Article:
Lok Sabha election 2019: All you need to know about NOTA
The Election Commission added the NOTA button on the EVMs as the last option on the voting panel after the Supreme Court order in September 2013. NOTA was exercised by nearly 60 lakh people in the Lok Sabha election held in 2014.Updated: Mar 20, 2019 20:07 IST
The none of the above or NOTA option on electronic voting machines (EVMs) allows voters to exercise their right to disapprove of all the candidates contesting the elections.
The Election Commission added the NOTA button on the EVMs as the last option on the voting panel after the Supreme Court order in September 2013. NOTA was exercised by nearly 60 lakh people in the Lok Sabha election held in 2014.
NOTA also has its own symbol: A ballot paper with a black cross across it.
Here’s all you need to know about NOTA.
What is NOTA?
The Supreme Court in September 2013 upheld the right of voters to reject all candidates contesting the elections, saying it would go a long way in cleansing the political system of the country. The top court directed the Election Commission to have an option of NOTA on EVMs and ballot papers in a major electoral reform.
How is a NOTA vote cast?
The EVMs have the NOTA option at the end of the candidates’ list. Earlier, in order to cast a negative ballot, a voter had to inform the presiding officer at the polling booth. A NOTA vote doesn’t require the involvement of the presiding officer.
When was NOTA first used in India? How did it fare?
The NOTA option was first used in the assembly elections held in five states in 2013. More than 15 lakh people exercised the option in the state polls. The figure, however, was lower than 1.5% of the total voters. Around 50,000 voters opted for NOTA in Delhi; 3.56 lakh in Chhattisgarh; 5.9 lakh in Madhya Pradesh and 5.67 lakh in Rajasthan.
What was a similar provision before NOTA?
Before the NOTA option came in existence, people casting negative votes were required to enter their names in a register and cast their vote on a separate paper ballot.
Under Section 49 (O) of the Conduct of Elections Rules, 1961, a voter could enter his electoral serial number in Form 17A and cast a negative vote. The presiding officer would then put a remark in the form and get it signed by the voter. This was done to prevent fraud or misuse of votes.
This provision was, however, deemed unconstitutional by the Supreme Court as it did not protect the identity of the voter.
What difference does NOTA make?
The NOTA option does not impact the results of the elections.
“The NOTA option on EVMs has no electoral value. Even if the maximum number of votes cast is for NOTA, the candidate getting the most of the remaining votes would be declared the winner,” an election commission official said.
Why have NOTA if there’s ‘no electoral value’?
The Supreme Court had said negative voting would even encourage people who are not satisfied with any of the candidates to turn up to express their opinion and reject all contestants.
“Negative voting will lead to a systemic change in polls and political parties will be forced to project clean candidates. If the right to vote is a statutory right, then the right to reject a candidate is a fundamental right of speech and expression under the Constitution,” said a bench headed by then Chief Justice of India P Sathasivam.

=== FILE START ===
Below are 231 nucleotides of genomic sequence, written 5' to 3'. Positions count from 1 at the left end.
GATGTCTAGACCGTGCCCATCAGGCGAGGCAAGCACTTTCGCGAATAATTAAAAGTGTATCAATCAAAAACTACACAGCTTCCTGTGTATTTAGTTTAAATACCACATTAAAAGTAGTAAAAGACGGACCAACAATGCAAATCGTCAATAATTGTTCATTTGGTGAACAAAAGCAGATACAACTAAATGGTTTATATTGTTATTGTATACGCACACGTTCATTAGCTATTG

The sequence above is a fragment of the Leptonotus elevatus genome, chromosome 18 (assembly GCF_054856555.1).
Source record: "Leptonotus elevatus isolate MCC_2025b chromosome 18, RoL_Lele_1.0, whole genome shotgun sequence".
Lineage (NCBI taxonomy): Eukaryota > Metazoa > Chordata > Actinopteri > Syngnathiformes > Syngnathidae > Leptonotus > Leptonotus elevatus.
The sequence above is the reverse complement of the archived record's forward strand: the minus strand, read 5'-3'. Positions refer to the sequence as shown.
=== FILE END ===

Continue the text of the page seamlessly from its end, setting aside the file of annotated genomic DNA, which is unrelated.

The bench also pointed out that the system of negative voting existed in several other countries. Even in Parliament, the MPs have the option to abstain during a vote.
How are 49(O) and NOTA different?
Section 49 (O) stood annulled after the SC cleared the NOTA provision. It gave the poll officials a chance to find out the reason behind the rejection of a candidate through the voter’s remarks in Form 17A. Through NOTA, the officials cannot find out the reason for the rejection. Moreover, it protects the identity of a voter, thus keeping the concept of secret balloting intact.
Which other countries allow NOTA?
Colombia, Ukraine, Brazil, Bangladesh, Finland, Spain, Sweden, Chile, France, Belgium and Greece allow their voters to cast NOTA votes. The US also allows it in a few cases. The state of Texas in the US permits the provision since 1975. The option, however, has faced opposition there.
In recent elections:
The NOTA appeared to have outperformed several political parties, including the AAP and Samajwadi Party, which contested the assembly polls in the five states in December last year.
The Aam Aadmi Party (AAP), which fielded its candidates on 85 seats out of 90 seats in Chhattisgarh, got 0.9% of votes while NOTA votes were 2.1% of the counted votes in the state. Samajwadi Party and Nationalist Congress Party (NCP) got 0.2% votes each in Chhattisgarh. The Communist Party of India (CPI) got 0.3% votes in the state.
In Madhya Pradesh, NOTA votes were 1.5% of the total counted votes. The Samajwadi Party got 1.01% while AAP got 0.7% votes.
The NOTA votes in Rajasthan elections were 1.3%. The Communist Party of India (Marxist) and SP got 1.2% and 0.2% votes respectively. The AAP and Rashtriya Lok Dal (RLD) received 0.4% and 0.3% votes each in the state.
In Telangana assembly polls, NOTA got 1.1% of votes while NCP got 0.1% of votes. The CPI(M) polled 0.4% votes while CPI received 0.4% votes.
In Mizoram, NOTA got 0.5% of votes while People’s Represent for Identity and Status of Mizoram (PRISM) got 0.2% of votes.